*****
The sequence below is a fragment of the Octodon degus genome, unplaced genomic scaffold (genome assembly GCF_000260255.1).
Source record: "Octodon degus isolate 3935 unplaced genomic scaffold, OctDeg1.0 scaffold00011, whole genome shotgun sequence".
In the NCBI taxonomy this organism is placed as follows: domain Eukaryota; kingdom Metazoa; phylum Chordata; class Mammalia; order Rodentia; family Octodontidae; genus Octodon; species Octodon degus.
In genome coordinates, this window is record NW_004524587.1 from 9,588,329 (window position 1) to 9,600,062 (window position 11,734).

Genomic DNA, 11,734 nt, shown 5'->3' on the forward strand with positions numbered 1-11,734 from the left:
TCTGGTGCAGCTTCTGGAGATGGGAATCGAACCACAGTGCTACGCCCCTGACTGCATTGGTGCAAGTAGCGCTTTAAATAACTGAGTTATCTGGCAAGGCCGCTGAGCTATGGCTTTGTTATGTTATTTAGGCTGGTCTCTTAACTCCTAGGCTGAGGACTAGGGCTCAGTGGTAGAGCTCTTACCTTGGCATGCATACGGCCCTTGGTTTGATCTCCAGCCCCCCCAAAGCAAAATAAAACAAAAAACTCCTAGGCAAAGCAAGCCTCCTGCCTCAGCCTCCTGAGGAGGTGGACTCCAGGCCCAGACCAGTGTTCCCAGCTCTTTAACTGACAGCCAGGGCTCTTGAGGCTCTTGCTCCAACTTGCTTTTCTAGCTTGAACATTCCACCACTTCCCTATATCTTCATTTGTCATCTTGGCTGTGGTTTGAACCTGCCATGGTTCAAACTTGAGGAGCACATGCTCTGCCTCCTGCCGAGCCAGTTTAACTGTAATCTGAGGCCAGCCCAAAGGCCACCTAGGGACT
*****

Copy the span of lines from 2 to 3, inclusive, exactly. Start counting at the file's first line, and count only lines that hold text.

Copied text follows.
Source record: "Octodon degus isolate 3935 unplaced genomic scaffold, OctDeg1.0 scaffold00011, whole genome shotgun sequence".
In the NCBI taxonomy this organism is placed as follows: domain Eukaryota; kingdom Metazoa; phylum Chordata; class Mammalia; order Rodentia; family Octodontidae; genus Octodon; species Octodon degus.